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This study investigated the potential effects of teachers’ participation and perceptions in a self-regulation promotion program for children. Participants were 10 teachers and their early childhood education classes (total of 189 children) of two public schools located in central São Paulo. The experimental group (EG) was composed of five teachers, who were trained and applied self-regulation activities with their classes throughout the year. The teachers and the five other classes formed the control group (CG) which maintained their regular curricular activities. The fieldwork took place over the course of 1 year, through four stages: pre-test, teachers’ training, intervention, and post-test. Pre- and post-test teachers’ assessment included measures of self-regulation, stress, and classroom observation. In addition, they were also interviewed in the post-test. Despite the limitation of quantitative data, EG teachers showed greater decrease in the stress level between the pre- and post-tests than controls (with ES r = .68). There were no significant group effects on self-regulation promoting behaviors in the classroom and self-regulation of the teachers. The EG teachers reported benefits of the intervention for the children and for themselves. Looking at variables of the teachers who delivered the intervention is an original aspect of the paper and the trends found encourage and direct future research. Knowledge about self-regulation should be incorporated into the training and practice of these professionals.
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This longitudinal study explored the contributions of early relational contexts to the development of children's executive function in first grade. Three proximal relational contexts in early childhood were examined, including parent-child, teacher-child, and peer interactions. At 36 months, children (N = 1364) were observed to interact with their parents, teachers, and peers. Executive function was assessed in first grade with tasks and standardized tests. Results showed that positive early parent-child and teacher-child interactions, but not peer interaction, were independently associated with children's subsequent executive function in first grade. Moreover, the associations between early relational contexts and later executive function were comparable for boys and girls. Findings thus highlighted the unique contributions of early childhood proximal relational contexts to understanding the development of EF over time.
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The COVID-19 pandemic has adversely affected the academic progress and wellbeing of many students, resulting in a greater sense of hopelessness and despair. These consequences are particularly devastating for many children living in urban communities, where poverty and a lack of resources prevent them from accessing high-quality learning, health care, and social programs. To understand the enormity of the problems associated with the growing hopelessness of our school-aged children, this article describes the factors affecting hope, how schools can foster hope, the skills and mindsets educators need to instill hope, and the positive outcomes of producing more hopeful students.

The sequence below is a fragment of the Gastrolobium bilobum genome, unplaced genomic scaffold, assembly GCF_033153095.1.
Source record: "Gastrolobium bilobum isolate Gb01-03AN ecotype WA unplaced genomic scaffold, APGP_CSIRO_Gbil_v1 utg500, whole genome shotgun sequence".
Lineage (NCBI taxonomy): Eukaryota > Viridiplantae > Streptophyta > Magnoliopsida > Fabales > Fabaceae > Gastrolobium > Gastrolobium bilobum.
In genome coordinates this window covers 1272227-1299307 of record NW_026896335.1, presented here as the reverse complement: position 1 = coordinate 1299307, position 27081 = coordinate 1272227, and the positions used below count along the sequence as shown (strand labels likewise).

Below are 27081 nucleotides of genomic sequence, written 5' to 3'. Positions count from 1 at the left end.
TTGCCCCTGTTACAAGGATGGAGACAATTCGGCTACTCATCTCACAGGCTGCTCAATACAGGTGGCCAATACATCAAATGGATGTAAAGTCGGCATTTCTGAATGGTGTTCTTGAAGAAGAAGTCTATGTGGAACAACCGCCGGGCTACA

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Though prior research has examined the links between executive function (EF) – the higher order cognitive processes involved in self-regulation – and academic achievement, and between teacher–child relationships and academic achievement, few studies have examined the extent to which EF, teacher–child conflict, and academic achievement are related. The present study explores the longitudinal, bidirectional relations among direct assessments of children’s EF and early reading and math achievement and teacher-reports of relationship closeness and conflict with target children. Data were collected with N = 759 children in fall and spring of kindergarten and in fall of first grade. The results confirm bidirectional associations between EF and math achievement. Moreover, the study finds that conflict with teachers predicts EF and reading achievement, but not math achievement, though the relations are not bidirectional.
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Exposure to interpersonal violence during childhood, a severe and often traumatic form of social stress, is an enduring problem that an emerging body of work suggests may be relevant to cardiometabolic health and the progression of cardiovascular disease (CVD) across the life course. Less is known about this association causally, and consequently, the biological mechanisms that may confer risk for, and resilience to, poor health outcomes in the aftermath of violence are not well understood. Drawing on recent theoretical insights and empirical research in both humans and non-human animal models, the current paper articulates a hypothesis for one way that childhood violence could get "under the skin" to influence CVD. Based on this emerging literature, one plausible way that childhood violence exposure could increase susceptibility to CVD in later life is by sensitizing stress-response neurobiology and immune processes that regulate and promote inflammation, which is a key pathogenic mechanism in CVD. This is inherently a developmental process that begins in early life and that unfolds across the life course, although less is known about the specific mechanisms through which this occurs. The goal of this paper is to articulate some of these plausible mechanisms and to suggest areas for future research that aims to reduce the burden of disease among individuals who are exposed to violence.